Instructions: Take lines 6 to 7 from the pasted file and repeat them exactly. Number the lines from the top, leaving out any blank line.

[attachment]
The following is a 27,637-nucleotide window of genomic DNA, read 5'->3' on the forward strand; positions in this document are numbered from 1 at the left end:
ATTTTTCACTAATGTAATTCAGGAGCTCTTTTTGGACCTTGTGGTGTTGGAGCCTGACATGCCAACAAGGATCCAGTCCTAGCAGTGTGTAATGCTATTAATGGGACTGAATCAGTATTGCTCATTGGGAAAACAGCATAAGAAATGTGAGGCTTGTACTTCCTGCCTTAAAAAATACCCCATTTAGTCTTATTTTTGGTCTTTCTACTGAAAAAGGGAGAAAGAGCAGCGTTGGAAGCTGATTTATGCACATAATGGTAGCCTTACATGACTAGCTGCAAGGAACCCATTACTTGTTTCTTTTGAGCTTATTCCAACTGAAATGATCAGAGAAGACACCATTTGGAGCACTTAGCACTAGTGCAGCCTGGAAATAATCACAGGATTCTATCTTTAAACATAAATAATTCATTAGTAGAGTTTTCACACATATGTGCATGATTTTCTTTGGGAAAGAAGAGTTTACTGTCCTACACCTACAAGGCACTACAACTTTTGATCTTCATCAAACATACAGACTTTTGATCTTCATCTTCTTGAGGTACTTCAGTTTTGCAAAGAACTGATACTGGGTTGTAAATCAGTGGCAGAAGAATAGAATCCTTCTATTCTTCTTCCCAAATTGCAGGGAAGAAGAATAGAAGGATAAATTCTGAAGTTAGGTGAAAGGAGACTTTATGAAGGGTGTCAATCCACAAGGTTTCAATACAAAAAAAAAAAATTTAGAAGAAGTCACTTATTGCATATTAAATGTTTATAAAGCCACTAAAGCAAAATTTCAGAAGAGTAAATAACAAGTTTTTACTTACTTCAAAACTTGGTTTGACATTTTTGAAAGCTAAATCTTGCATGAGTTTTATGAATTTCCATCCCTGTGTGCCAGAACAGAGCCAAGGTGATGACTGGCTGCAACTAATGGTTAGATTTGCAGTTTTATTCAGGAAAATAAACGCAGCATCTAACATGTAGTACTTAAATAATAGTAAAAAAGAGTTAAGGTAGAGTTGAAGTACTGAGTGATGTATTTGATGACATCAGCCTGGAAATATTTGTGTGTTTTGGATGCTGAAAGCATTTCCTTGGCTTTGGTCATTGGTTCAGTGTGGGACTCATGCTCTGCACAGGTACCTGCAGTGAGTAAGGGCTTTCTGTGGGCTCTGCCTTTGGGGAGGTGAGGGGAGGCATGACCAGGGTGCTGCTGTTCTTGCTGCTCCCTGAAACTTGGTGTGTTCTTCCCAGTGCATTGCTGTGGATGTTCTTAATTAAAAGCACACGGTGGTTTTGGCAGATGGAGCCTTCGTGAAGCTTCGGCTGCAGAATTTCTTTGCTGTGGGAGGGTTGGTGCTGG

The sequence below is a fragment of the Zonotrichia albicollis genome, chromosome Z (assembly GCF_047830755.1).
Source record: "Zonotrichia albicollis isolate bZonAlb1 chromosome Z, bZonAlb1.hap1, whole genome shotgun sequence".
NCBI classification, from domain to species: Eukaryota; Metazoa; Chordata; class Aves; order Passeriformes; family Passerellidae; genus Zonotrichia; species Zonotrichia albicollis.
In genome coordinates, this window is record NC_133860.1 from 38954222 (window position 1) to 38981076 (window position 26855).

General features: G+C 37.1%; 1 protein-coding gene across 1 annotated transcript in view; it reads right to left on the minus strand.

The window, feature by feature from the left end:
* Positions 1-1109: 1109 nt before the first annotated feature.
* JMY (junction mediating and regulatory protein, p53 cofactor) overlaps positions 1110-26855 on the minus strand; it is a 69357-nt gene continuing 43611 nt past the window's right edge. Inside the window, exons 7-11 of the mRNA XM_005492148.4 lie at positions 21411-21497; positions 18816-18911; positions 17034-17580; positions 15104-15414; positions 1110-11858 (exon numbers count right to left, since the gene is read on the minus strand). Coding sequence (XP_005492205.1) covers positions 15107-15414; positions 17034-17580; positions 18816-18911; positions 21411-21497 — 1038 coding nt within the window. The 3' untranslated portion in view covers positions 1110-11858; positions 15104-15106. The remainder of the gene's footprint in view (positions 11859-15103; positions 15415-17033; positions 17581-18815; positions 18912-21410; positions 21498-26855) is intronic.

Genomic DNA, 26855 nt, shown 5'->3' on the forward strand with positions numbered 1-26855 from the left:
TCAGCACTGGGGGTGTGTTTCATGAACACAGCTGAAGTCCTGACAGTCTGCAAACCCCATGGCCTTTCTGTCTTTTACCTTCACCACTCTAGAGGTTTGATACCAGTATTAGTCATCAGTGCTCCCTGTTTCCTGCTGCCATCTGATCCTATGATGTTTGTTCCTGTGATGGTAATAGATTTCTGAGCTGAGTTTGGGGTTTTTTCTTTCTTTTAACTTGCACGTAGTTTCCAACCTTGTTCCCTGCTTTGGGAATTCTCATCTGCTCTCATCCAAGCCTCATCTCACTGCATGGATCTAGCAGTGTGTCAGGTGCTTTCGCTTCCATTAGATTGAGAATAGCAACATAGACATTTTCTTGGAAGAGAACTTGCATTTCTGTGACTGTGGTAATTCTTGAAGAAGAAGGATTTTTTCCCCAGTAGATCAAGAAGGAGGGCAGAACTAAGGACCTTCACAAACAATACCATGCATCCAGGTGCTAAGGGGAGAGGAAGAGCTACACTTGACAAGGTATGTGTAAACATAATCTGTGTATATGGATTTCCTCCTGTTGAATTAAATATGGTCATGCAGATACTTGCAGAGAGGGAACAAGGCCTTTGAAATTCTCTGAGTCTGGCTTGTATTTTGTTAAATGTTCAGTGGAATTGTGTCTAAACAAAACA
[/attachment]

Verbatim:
In genome coordinates, this window is record NC_133860.1 from 38954222 (window position 1) to 38981076 (window position 26855).

General features: G+C 37.1%; 1 protein-coding gene across 1 annotated transcript in view; it reads right to left on the minus strand.